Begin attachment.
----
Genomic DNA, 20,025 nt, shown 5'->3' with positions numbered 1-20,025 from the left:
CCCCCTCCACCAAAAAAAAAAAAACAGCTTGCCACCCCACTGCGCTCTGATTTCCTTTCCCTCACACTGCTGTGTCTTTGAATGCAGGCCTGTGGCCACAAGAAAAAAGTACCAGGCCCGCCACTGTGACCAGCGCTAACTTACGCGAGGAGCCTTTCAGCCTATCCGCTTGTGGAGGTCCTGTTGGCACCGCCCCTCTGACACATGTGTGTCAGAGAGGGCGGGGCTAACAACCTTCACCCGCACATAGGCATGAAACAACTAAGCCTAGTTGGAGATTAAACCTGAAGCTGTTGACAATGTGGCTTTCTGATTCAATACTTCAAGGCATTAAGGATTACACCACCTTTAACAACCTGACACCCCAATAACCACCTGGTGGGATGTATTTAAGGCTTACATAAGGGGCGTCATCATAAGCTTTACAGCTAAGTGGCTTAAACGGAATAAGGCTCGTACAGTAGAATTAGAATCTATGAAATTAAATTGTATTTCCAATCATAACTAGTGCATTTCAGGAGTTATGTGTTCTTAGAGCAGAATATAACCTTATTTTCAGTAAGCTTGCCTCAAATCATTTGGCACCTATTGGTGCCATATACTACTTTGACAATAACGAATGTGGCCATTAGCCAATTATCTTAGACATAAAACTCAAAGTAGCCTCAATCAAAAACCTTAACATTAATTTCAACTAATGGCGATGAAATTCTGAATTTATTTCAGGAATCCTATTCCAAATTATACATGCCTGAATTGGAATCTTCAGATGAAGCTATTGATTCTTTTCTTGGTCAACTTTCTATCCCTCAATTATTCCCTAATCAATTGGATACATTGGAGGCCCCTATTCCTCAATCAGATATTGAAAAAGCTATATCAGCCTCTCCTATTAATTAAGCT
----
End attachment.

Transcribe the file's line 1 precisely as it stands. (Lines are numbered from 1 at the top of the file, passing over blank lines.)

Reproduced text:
Genomic DNA, 20,025 nt, shown 5'->3' with positions numbered 1-20,025 from the left: